Thank you to everyone who requested a shrinkydinks ring tutorial! This tutorial is an experimental method, not an exact science – you should have fun playing with it…
UPDATE: Since posting this very popular tutorial in 2008, I’ve answered every question imaginable in the comments of this post. If you have questions, you’re welcome to trawl back through the hundreds of comments to find my answers, or, to make things easier, I’ve compiled a 3-page shrinky rings FAQ, which is available exclusively when you donate $1 or more towards my tutorial (this also entitles you to further help from me by email, should you need it). Please see the end of this post for more details about this policy 🙂
Please note: if you’ve come here via the lovely bird ‘ring’ picture on Pinterest, read this post to answer your questions.
This tutorial is Donationware – the instructions are available for free, but if you like it please consider sending me a donation to show your appreciation:
Send me a donation and receive the easy-to-print PDF version of the tutorial as a thank you! The PDF also includes a bonus 3-page FAQ compiled from all the tips I’ve shared in the comments since creating this tutorial.
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The complete instructions are available below, regardless of whether or not you choose to pay for them 🙂
This is a PlanetJune original tutorial. Please do not share or reproduce this tutorial; instead post a link to http://www.planetjune.com/shrinkydinks
I’ll answer some questions from the comments on my previous shrinky rings post before I get started, and add more hints and tips throughout the tutorial.
Shrink plastic, for the uninitiated, was originally marketed as a toy for kids. It starts life thin and flexible. You draw on it and then bake it in the oven, and it shrinks to become about 1/3 of the starting size, but 9 times as thick. This thickness makes it strong and hard. It will not bend after baking, so if you try to pull your ring open, or stand on it, it may snap, but it is strong enough to withstand regular use as a ring.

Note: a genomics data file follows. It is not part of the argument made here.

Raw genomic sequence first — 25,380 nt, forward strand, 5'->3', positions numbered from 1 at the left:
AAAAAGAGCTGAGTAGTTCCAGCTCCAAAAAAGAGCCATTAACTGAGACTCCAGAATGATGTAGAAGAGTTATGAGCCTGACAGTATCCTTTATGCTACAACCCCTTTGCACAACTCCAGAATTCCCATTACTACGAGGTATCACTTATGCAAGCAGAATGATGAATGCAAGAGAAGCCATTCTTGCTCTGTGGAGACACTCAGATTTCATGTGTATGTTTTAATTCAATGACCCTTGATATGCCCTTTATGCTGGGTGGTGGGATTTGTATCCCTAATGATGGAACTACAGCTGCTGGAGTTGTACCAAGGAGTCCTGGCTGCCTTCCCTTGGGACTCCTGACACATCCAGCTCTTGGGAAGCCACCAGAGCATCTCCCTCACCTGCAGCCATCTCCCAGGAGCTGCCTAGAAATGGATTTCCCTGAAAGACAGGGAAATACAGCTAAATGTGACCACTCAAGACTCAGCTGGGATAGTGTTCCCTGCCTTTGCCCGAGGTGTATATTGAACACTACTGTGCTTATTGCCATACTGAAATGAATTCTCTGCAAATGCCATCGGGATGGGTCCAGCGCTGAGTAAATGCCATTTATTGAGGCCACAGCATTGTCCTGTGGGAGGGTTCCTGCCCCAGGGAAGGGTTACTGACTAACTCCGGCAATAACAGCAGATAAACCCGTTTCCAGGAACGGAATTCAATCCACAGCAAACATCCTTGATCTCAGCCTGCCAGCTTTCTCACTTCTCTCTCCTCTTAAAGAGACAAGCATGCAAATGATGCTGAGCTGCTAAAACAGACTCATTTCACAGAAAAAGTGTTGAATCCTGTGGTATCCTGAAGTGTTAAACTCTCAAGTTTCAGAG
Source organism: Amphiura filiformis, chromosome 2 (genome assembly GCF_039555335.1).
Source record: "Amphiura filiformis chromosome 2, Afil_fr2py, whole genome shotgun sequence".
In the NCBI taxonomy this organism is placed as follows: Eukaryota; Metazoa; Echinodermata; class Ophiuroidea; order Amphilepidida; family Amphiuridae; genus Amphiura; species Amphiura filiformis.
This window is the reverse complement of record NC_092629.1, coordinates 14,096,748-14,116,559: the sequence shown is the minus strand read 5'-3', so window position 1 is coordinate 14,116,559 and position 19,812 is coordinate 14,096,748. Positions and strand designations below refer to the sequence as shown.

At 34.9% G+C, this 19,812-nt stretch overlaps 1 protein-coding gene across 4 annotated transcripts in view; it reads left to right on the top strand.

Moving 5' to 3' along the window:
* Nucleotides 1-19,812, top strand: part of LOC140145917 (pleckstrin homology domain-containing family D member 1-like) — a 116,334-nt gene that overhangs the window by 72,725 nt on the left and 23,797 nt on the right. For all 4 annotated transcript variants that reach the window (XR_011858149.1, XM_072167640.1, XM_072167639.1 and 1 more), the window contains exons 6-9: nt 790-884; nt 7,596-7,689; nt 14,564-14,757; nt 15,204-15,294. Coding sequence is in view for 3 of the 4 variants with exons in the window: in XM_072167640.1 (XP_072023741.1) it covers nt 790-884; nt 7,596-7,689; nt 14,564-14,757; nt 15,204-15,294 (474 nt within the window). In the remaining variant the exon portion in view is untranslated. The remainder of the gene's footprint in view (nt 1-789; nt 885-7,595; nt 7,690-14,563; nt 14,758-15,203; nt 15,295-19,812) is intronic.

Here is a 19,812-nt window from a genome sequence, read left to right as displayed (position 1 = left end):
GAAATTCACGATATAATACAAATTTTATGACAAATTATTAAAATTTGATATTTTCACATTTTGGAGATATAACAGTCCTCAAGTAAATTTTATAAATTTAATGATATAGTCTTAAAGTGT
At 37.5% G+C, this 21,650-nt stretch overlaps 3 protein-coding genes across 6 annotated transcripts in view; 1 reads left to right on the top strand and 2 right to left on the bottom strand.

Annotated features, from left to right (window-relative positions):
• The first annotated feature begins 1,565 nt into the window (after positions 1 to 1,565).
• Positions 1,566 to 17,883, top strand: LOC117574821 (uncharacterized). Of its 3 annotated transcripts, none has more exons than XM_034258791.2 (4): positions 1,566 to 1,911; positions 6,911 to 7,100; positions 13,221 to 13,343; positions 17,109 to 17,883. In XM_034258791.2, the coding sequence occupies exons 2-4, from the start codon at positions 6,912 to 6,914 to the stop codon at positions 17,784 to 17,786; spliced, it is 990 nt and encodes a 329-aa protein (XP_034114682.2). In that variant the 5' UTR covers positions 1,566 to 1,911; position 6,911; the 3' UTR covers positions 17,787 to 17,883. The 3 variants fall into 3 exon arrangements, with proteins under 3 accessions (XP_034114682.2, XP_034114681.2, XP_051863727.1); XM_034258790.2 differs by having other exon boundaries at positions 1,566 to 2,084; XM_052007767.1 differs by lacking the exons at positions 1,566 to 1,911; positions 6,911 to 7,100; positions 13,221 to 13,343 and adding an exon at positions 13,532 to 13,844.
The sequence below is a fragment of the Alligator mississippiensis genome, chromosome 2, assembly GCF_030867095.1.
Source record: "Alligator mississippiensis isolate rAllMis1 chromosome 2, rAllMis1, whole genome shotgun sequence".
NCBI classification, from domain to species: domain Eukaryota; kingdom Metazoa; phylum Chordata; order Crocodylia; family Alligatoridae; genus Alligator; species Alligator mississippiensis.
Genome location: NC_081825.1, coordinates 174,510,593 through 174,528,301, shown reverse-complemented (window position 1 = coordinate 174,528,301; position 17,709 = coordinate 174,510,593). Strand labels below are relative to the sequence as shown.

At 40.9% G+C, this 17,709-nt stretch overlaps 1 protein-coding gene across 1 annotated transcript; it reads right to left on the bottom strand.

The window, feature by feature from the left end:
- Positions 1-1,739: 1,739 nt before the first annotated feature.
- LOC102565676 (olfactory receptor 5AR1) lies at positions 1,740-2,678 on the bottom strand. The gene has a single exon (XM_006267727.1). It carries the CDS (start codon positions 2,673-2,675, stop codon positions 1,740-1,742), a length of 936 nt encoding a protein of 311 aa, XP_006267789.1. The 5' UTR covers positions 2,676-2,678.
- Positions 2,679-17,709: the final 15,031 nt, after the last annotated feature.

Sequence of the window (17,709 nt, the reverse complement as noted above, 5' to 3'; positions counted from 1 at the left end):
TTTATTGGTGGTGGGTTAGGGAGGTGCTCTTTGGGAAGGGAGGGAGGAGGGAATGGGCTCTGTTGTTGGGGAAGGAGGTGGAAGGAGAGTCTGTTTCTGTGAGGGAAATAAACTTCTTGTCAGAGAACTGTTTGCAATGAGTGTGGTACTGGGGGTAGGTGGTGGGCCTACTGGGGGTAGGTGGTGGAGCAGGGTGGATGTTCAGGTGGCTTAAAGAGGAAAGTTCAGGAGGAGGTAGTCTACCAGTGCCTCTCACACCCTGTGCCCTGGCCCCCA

The last step (bending the ring into shape) is the most difficult, so I highly recommend that 1) you read through all the instructions before starting, and 2) practice on a blank piece of shrink plastic so you can get a feel for it and test your size and bending technique before putting too much effort into your design!
Full tutorial instructions are after the jump…
1. Find your shrink plastic
I use Shrinky Dinks Frosted Ruff N’ Ready, which accepts rubber stamped images beautifully. Any transparent shrink plastic will work. If you use the coloured opaque shrink plastic, you would have to decorate the outside of your ring instead of the inside. You could also use the inkjet printable type of shrink plastic.
An alternative source for shrinkable plastic is #6 plastic, commonly used in food packaging. Look for the ‘6’ recycling symbol to make sure you’re using the right type! You’ll have to sand one side before use, as the plastic needs a rough (not shiny) surface so the ink won’t smudge and rub off.
Note: If you are looking for sources, search for “shrink plastic” (generic term) not “shrinkydinks” (brand name) and you may have more luck. For example, if you’re in the UK, googling ‘Shrink Plastic UK’ (without the quotes) will give you lots of online stores that sell it. You’re looking for large sheets of it, not pre-cut shapes.